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Identification of Deep-Water Geomorphic Features in Relation to Hydrocarbon Exploration Using 3-D Seismic, Andaman Basin, India

Nandi, Arun K.1; Samanta, Braja G.1; Rajesh, Kotekal G.1
1 Exploration, Oil & Natural Gas Corporation, India, Kolkata, India.

The Andaman basin is situated towards southeastern part of Bay of Bengal associated with converging plate boundaries. The basin is part of a large geotectonic unit that extends from Sumatra (Indonesian) Islands in the south to Myanmar (Burma) in the north. Major geotectonic units from east to west are back arc, volcanic arc, fore arc, Island arc and fore deep; which are related to the subduction tectonics.

The deepwater frontier holds a promise for future prospectivity in the scenario of depleting resources in onland and shallow off-shore. However, due of their relative inaccessibility for direct observation and comprehension, deepwater depositional systems pose a greater degree of uncertainty in the exploration for hydrocarbons. The 3D seismic data with its seismic time slices, horizon slices and interval attributes provides images of deepwater depositional systems in a map view that can be analyzed in the light of classical geomorphological concepts (Posamentier and Kolla, 2003).

The present paper focuses on the various seismic geomorphic features identified in the deep waters of Andaman Basin to the east of Andaman island arc within Forarc and a portion of Backarc sub-basin. Neogene 3D seismic horizon slicing has indicated various seismic geomorphologic features like i) Turbidity-flow leveed channels , ii) Channel overbank sediment waves iii) Crevasse splay/ overbank splay deposits , iv) Frontal splays or fan lobes and v) Debris flow deposits. Besides, amplitude extraction maps, seismic facies maps, seismic trace coherence maps, voxel picking and opacity rendering have also confirmed the identified anamolies.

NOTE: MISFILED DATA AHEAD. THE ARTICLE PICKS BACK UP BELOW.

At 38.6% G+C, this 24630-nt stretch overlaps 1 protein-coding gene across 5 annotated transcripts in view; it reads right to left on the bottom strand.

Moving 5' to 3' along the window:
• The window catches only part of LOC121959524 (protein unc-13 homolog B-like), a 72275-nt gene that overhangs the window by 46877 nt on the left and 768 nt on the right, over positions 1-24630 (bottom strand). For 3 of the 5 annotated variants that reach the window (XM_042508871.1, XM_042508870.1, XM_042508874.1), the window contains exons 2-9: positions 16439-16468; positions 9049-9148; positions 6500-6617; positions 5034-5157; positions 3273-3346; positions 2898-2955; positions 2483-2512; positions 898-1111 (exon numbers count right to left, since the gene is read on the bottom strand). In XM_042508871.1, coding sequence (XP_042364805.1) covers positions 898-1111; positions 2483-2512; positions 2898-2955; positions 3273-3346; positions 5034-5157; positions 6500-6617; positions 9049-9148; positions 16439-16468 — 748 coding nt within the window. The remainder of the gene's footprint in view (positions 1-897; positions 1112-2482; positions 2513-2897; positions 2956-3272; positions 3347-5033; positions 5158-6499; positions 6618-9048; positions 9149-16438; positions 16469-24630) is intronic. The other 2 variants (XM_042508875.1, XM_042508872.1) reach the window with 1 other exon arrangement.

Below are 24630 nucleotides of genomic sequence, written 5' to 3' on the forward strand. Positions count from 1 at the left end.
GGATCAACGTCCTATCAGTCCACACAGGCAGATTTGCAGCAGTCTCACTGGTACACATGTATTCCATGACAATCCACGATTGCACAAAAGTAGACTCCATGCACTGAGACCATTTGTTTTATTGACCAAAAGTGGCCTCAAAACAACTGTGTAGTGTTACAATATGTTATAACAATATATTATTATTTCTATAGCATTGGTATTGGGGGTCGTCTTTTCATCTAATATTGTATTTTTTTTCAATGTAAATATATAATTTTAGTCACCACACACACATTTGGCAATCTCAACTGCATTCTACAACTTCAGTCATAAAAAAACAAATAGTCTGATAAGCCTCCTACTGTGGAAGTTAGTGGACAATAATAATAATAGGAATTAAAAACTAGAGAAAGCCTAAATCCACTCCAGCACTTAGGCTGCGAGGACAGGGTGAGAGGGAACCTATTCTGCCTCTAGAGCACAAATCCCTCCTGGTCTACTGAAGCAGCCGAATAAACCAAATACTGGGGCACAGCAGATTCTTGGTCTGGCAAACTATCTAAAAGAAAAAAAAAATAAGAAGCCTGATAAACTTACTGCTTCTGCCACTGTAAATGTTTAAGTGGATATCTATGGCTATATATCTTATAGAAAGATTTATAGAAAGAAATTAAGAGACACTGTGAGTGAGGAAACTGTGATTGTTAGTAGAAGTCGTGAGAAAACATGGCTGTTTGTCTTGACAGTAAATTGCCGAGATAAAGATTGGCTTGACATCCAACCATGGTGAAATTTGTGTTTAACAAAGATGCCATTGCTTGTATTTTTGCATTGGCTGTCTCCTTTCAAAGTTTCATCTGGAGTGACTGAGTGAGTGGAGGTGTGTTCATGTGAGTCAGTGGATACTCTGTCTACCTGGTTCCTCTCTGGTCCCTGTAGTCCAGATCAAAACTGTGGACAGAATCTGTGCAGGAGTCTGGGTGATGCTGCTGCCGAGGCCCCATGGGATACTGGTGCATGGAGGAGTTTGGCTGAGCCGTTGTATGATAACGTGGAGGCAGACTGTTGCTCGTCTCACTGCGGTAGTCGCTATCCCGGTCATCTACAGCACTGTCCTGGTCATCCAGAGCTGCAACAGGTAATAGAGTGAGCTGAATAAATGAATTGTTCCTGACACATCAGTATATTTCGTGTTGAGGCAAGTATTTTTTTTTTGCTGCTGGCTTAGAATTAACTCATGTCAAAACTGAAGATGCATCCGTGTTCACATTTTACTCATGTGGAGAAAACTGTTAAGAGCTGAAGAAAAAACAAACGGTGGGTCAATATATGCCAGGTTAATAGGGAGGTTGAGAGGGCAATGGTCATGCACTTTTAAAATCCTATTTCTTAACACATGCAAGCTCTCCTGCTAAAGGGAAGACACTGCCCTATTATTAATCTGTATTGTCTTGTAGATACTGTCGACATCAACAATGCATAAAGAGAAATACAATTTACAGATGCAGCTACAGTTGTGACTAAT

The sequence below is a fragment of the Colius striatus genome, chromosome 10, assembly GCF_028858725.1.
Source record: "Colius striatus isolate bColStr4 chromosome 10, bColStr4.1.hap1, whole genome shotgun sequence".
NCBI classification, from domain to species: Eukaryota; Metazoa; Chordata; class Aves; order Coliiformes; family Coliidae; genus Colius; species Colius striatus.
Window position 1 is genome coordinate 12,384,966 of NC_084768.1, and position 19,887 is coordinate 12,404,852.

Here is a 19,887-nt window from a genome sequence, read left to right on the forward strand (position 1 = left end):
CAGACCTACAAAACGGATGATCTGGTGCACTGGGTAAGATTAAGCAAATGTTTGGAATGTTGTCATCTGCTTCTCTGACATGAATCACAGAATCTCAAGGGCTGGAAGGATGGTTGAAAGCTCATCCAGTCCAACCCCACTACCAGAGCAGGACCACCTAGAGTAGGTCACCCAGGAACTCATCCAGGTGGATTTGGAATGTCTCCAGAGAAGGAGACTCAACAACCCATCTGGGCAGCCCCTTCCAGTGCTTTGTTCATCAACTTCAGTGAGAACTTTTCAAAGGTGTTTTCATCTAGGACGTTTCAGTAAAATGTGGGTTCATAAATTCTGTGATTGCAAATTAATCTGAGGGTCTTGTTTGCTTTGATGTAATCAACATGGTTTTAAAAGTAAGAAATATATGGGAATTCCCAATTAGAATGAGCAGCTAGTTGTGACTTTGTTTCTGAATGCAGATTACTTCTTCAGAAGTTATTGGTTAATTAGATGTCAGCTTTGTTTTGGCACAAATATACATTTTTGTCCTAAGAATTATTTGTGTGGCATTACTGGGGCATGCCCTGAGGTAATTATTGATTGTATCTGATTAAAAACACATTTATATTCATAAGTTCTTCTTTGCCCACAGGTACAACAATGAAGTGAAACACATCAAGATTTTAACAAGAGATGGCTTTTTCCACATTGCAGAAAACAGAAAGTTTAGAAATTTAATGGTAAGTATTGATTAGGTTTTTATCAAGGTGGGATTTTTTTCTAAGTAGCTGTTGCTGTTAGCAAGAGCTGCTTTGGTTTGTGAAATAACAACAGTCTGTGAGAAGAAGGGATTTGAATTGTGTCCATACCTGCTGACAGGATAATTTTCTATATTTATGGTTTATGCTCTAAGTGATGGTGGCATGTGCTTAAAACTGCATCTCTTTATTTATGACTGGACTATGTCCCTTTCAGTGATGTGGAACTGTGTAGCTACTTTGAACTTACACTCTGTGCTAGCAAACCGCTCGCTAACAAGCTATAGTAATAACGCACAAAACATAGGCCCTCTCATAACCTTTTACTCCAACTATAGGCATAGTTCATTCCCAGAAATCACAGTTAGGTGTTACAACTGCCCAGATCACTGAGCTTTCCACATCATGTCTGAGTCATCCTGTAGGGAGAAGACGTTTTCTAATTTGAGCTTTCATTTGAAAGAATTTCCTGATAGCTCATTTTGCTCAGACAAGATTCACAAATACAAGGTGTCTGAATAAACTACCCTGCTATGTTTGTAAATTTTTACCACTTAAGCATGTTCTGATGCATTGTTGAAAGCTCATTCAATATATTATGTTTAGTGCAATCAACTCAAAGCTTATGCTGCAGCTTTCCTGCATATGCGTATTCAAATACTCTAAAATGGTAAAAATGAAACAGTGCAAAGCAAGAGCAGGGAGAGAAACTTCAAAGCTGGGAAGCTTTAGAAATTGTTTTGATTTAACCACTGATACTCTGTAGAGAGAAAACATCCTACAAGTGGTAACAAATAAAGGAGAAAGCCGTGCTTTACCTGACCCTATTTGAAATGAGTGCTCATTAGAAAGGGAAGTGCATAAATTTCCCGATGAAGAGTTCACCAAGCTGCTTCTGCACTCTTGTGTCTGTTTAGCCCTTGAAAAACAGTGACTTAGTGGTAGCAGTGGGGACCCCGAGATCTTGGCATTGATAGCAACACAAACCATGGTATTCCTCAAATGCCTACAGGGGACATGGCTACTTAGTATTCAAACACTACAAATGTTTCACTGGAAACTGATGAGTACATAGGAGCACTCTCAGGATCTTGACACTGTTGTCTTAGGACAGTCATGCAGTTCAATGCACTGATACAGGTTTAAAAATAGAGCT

Different geomorphic features and their analysis have a great significance in the understanding of the basin evolution history. Shifting of the channel systems in response to the change of slope and direction of the sediment transport is quite clearly observed. These give an idea of past seascapes and depositional environments and provide key evidence for the interpretation of paleo-depositional settings.

Analysis of depositional elements in the light of the seismic geomorphological concepts has helped in reconstruction of the sediment fill history and tectonic evolution of the basin. Further, the application of seismic geomorphological concepts and quantitative analysis of various features has helped in predicting the location of reservoir facies and in reducing the uncertainty and associated risk.

 

AAPG Search and Discovery Article #90090©2009 AAPG Annual Convention and Exhibition, Denver, Colorado, June 7-10, 2009